Five days of Goa

Sun, seawater and sand. Everywhere (yes, even there, way too often). We got to Goa five days ago, and per schedule I got the flu, and the enginerd got stomach problems.

Our flight took us first to the Moscow Sheremetyevo International airport. There we explored the food, facilities and taste of local beer at two of their lounges, somewhat to the point where we were nearly ready to pass out on one of the super comfortable couches. Later, I found two reviews on my WordPress mobile app, written strongly under the influence. You can read a cleaner, tidied up version of them here.

Our arrival to Goa via Indira Gandhi International Airport in New Delhi took an interesting turn, when we realized no-one was there to pick us up at the Dabolim Airport in Goa. We tried to contact our hotel manager, but got his phone call a bit too late; we had already paid for a prepaid taxi. We were very tired from our six hour flight, and the several beers we had tasted at the lounges we’d been to after leaving the enginerd’s parents’ place. The one in Delhi wouldn’t serve alcohol before 11am, and would stop at 11pm, so our livers got lucky and got a break from being marinated, since we were there early in the morning. (Otherwise, the Plaza Premium lounge was pretty okay, the chairs super comfy and food very good.)

The humid and hot weather took its toll, and we were like two soggy bags of rice when we got to Arambol beach. The time between the airport taxi counter and arrival was spent looking for cash. The thing is, India announced the 500 and 1000rs bills illegal just about a month ago. Naturally, we had already bought rupees for 300€ in advance, and were now faced with the fact our money no longer was good here. We had no idea it’d be so difficult to exchange them to the new ones, although we knew of the discontinuation of the old notes. Which we couldn’t exchange in Finland, because there were no new notes t give us. Our taxi driver, a father of two, supporting his family and mother, said it has been very common lately that the tourists, and even the locals, don’t have cash. Luckily his boss was okay with us paying with euros. Our driver also took us around the nearest city, Mapusa, looking for an ATM that would have any cash left in it. He could do this, since his monthly salary, according to him, was set and not dependent on how many customers he’d have per day.

In Arambol, first we had to deal with our hotel manager, who was really, really upset for us not having waited for his driver to pick us up. There seemed to have been some sort of a mix up on our arrival time, and in the end, he didn’t charge us the 1700rs we had already paid for the prepaid taxi but his friend had now been left without. He even let us stay in his hotel 😀 To be honest, we loved his place so much we actually booked a room for one week longer here than we were planning (writing this, we’re sitting in the balcony and looking over palm trees and the sea). The hotel, as well as the owner, are both called Luciano, and both can be found at the beginning of the shopping alley near the end of Arambol beach. One of the land marks is his dad sitting by the gate, smiling.

This cow is just trying to mind her own business, but the birds are jumping on her back!

Our cash problem continued to exist. We could pay for the hotel via Western Union, drinking water and laundry charged in our room bill, but how to get cash for food? We tried the ATM on Monday morning, stood in the line for 1,5 hours, got 2000rs. The next day, the machine was out of cash. However, after meeting two awesome Russians, Kseenia and Ilya, we learned that some restaurants still take old notes. Long story short, we’re now very well fed thanks to all these awesome places accepting our notes, and will no longer be in trouble for not having cash. One restaurant became our favorite after they also accepted our 1000rs notes, which now is even more difficult than paying with an old 500rs. We have also been able to pay for some other services with them. This is getting more difficult, though, since they can only be exchanged until the end of the year. Most locals refuse to handle them anymore because the banks are already getting more and more strict on who can exchange the notes and who cannot, and how much. This is to avoid money laundering. And why did they get new notes in the first place? To get all the fake bills out of rotation. The new ones apparently (just a rumor, haven’t seem any yet due to the lack of notes in rotation due to the small lots being printed) look like Monopoly money, and are far more difficult to copy.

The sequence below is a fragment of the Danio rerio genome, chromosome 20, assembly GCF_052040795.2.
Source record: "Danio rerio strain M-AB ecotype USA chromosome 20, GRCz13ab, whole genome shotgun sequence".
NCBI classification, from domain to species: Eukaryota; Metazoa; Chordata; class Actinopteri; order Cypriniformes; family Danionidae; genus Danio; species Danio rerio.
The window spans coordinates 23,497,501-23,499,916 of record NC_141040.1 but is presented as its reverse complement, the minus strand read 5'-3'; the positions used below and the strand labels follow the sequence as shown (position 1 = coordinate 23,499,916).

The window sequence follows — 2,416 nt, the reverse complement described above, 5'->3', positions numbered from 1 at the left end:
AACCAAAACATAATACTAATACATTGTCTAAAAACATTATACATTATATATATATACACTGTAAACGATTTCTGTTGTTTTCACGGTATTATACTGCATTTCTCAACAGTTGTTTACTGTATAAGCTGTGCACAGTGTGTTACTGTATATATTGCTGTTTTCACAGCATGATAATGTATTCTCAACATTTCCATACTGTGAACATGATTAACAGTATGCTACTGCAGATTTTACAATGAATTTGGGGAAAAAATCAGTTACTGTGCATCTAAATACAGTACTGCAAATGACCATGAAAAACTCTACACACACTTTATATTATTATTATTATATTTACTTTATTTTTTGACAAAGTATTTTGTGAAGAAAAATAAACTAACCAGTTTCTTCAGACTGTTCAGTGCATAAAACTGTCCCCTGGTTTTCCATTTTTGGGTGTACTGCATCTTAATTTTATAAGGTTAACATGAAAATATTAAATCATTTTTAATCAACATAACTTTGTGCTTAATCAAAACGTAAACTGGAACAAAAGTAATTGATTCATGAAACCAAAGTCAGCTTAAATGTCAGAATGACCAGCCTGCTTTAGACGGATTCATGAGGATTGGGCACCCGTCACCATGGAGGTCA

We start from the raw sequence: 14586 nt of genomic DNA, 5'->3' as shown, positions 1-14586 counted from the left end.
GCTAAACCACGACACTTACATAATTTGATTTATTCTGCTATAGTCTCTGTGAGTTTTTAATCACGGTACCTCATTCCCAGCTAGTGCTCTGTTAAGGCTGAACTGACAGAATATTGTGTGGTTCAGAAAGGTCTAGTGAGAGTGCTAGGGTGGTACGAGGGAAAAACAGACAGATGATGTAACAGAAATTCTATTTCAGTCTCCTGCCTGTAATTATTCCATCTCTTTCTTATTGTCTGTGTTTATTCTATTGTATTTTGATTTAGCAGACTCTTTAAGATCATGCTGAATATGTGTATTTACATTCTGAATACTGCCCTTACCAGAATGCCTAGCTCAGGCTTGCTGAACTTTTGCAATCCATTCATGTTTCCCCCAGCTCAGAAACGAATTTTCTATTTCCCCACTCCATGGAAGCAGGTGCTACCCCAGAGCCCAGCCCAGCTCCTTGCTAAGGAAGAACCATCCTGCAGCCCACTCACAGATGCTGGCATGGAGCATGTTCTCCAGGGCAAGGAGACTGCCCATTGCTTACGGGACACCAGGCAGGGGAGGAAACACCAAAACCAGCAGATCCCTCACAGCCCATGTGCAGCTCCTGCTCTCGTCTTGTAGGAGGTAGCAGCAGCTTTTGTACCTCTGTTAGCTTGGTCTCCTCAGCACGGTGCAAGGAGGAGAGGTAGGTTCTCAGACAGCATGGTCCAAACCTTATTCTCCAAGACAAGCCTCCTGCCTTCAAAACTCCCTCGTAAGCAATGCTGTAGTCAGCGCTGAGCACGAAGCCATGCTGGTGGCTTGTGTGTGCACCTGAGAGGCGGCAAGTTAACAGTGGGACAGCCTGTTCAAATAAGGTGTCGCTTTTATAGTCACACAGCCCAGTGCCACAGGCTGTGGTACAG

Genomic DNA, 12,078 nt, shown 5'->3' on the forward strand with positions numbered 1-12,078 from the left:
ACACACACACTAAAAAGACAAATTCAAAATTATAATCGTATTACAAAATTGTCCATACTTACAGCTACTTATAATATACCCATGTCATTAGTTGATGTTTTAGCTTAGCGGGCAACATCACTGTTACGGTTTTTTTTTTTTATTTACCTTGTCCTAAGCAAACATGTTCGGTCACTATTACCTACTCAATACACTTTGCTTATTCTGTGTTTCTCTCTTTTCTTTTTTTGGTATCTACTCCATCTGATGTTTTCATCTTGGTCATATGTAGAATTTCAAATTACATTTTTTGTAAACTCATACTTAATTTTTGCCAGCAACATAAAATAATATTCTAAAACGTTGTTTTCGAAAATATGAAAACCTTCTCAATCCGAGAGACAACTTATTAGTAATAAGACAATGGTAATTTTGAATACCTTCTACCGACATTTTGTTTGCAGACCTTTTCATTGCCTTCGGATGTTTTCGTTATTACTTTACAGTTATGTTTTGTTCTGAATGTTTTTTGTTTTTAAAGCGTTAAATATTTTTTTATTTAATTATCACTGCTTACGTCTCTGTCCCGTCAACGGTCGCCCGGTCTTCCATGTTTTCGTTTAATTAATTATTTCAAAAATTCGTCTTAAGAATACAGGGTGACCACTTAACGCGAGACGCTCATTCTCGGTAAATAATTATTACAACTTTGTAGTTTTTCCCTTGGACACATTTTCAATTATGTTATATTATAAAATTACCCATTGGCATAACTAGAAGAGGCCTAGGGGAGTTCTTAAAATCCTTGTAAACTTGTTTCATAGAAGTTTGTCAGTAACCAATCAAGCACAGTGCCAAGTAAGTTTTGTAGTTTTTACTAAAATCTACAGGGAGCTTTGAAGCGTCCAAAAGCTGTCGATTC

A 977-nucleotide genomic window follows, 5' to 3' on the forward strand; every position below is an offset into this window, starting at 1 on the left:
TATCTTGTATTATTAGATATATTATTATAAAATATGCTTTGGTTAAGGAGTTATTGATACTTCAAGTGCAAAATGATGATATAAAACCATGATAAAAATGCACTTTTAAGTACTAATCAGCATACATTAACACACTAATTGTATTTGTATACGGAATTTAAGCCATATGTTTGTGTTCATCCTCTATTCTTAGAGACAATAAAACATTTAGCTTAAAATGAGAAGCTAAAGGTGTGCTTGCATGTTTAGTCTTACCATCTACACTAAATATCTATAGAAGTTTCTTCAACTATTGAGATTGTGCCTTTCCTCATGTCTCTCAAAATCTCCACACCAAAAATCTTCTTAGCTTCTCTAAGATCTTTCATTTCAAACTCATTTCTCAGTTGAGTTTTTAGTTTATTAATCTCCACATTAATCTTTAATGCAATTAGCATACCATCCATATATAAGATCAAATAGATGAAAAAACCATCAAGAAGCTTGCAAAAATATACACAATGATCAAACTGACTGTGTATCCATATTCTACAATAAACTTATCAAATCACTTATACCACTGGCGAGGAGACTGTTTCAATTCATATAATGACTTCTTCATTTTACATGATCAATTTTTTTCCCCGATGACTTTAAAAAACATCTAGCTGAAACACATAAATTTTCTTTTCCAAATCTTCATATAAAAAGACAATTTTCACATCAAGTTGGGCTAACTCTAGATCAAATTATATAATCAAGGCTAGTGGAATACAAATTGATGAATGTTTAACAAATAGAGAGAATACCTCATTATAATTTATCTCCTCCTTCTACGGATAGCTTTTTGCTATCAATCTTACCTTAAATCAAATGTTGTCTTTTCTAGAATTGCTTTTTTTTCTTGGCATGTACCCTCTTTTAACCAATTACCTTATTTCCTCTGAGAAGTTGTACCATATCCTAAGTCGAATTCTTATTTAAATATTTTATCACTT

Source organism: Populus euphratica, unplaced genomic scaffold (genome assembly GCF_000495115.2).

So, after all this hardship, getting massively drunk with our new friends, having a tropical hangover, getting a little sick, being tired from the jet lag and meeting a local lady on the plane from New Delhi to Goa, who gave us awesome tips for adventures in Goa (thanks, Mita!), we have now started our first yoga course here and have found some rhythm in our life. We don’t know where all this will lead us, but we know the beginning has been exiting. We have spent a couple of restless nights thinking was this the most stupid idea ever, giving away most our stuff, quitting our jobs, leaving like this, but in the end, the worst-case scenario is just another insanely awesome vacation.

The view from our balcony at Luciano’s guest house.

Next few steps are still kind of blurry, but at least we are on the road now. From here to Taipei, we know what to do. What comes after, we’ll figure out.

PS: Reviews on Luciano’s Guesthouse and our yoga teacher Apesh, will be published later. Meanwhile, check out our Facebook and Instagram, where you can find a photo of me hanging upside down 😉

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